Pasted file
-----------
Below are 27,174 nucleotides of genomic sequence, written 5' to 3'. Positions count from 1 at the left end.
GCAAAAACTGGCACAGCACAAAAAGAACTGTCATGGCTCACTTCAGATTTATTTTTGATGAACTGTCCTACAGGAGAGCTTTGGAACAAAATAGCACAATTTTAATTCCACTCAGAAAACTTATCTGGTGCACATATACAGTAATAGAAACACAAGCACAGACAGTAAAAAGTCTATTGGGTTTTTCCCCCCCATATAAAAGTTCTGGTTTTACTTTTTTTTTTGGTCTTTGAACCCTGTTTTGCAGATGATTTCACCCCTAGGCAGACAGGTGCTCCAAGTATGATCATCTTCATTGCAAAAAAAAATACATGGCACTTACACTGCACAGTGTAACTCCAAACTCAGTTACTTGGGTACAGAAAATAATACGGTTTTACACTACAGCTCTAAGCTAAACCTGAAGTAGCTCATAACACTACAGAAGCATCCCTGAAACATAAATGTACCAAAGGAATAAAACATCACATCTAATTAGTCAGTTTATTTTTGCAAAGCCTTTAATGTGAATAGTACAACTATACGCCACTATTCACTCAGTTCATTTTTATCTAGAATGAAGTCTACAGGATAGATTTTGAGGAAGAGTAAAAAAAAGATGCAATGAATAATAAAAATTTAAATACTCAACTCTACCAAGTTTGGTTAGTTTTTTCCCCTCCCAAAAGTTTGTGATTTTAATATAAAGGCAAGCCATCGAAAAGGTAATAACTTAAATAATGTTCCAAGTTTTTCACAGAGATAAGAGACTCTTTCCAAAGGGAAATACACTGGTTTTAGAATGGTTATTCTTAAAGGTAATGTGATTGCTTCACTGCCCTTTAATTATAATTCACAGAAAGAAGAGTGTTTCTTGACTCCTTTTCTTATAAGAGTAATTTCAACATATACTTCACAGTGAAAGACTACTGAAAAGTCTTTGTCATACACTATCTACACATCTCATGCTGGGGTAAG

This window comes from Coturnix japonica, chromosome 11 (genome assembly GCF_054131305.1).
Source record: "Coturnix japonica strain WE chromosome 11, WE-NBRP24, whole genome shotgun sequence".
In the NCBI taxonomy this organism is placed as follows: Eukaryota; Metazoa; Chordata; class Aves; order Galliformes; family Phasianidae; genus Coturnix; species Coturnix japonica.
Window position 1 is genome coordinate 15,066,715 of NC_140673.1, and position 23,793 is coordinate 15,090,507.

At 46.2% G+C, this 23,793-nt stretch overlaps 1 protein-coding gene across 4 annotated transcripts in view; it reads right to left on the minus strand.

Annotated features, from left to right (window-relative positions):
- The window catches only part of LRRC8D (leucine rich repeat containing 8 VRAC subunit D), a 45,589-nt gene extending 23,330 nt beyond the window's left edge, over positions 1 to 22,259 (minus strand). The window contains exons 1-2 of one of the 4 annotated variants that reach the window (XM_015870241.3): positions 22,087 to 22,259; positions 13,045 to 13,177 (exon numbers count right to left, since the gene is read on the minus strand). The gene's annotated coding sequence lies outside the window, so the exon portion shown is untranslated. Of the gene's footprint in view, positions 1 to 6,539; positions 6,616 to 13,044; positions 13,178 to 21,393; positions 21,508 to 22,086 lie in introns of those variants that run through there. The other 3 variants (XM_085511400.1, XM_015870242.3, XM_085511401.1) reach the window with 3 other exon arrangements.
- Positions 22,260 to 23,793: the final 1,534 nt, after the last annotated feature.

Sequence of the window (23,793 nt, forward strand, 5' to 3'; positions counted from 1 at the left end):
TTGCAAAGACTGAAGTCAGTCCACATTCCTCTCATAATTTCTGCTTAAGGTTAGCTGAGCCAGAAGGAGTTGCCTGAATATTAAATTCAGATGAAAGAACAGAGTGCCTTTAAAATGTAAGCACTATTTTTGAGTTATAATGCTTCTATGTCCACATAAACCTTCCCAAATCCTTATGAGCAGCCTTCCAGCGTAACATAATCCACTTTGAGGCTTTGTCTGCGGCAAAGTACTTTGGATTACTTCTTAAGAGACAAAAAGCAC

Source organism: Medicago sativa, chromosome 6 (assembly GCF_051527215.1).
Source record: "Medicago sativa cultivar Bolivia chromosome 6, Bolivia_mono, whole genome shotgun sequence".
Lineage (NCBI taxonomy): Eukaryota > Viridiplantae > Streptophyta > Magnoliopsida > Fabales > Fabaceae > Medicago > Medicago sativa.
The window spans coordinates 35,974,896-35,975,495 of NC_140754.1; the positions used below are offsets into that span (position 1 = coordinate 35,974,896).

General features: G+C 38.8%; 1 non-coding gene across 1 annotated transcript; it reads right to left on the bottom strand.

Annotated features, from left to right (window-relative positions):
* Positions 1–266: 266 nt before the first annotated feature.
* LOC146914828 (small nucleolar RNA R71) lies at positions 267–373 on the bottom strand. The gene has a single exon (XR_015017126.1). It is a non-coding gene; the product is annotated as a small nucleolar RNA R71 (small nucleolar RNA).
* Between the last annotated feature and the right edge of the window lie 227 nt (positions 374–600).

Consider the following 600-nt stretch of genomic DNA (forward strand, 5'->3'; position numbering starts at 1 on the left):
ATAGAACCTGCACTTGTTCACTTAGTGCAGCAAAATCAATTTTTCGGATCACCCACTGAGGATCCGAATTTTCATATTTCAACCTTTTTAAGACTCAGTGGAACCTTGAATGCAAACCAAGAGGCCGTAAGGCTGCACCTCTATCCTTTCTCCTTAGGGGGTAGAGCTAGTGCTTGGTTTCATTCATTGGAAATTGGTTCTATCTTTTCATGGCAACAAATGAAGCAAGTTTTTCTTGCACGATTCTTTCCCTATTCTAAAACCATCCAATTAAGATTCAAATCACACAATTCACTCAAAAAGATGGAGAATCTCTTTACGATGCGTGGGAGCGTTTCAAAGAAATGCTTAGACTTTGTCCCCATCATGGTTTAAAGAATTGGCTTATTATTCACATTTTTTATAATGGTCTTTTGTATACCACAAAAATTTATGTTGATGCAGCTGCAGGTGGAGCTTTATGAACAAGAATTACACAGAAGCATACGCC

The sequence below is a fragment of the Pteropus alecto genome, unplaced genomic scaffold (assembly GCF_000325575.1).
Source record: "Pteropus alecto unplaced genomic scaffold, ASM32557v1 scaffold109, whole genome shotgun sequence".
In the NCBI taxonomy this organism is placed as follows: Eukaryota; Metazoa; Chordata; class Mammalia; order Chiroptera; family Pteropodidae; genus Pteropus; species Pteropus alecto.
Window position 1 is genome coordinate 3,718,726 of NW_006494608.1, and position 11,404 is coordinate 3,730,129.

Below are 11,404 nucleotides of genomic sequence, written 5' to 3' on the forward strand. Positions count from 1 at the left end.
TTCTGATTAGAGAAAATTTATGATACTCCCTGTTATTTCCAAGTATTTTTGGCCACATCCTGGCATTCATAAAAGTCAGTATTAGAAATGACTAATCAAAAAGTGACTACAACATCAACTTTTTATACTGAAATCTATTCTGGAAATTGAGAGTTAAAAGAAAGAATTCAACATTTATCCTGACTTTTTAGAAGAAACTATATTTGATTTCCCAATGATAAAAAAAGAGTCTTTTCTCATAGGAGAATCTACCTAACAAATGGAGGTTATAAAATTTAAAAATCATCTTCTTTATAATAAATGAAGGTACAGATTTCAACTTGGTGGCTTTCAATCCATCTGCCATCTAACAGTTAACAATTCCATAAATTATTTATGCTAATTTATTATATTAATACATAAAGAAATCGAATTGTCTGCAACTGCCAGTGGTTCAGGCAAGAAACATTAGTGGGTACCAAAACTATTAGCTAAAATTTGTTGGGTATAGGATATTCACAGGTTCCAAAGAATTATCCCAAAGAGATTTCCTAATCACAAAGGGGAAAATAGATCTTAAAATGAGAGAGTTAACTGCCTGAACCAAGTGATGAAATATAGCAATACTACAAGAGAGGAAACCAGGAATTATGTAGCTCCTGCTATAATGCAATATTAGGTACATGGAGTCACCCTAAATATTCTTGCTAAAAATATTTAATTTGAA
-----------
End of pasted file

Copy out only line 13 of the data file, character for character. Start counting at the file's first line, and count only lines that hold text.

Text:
Source organism: Medicago sativa, chromosome 6 (assembly GCF_051527215.1).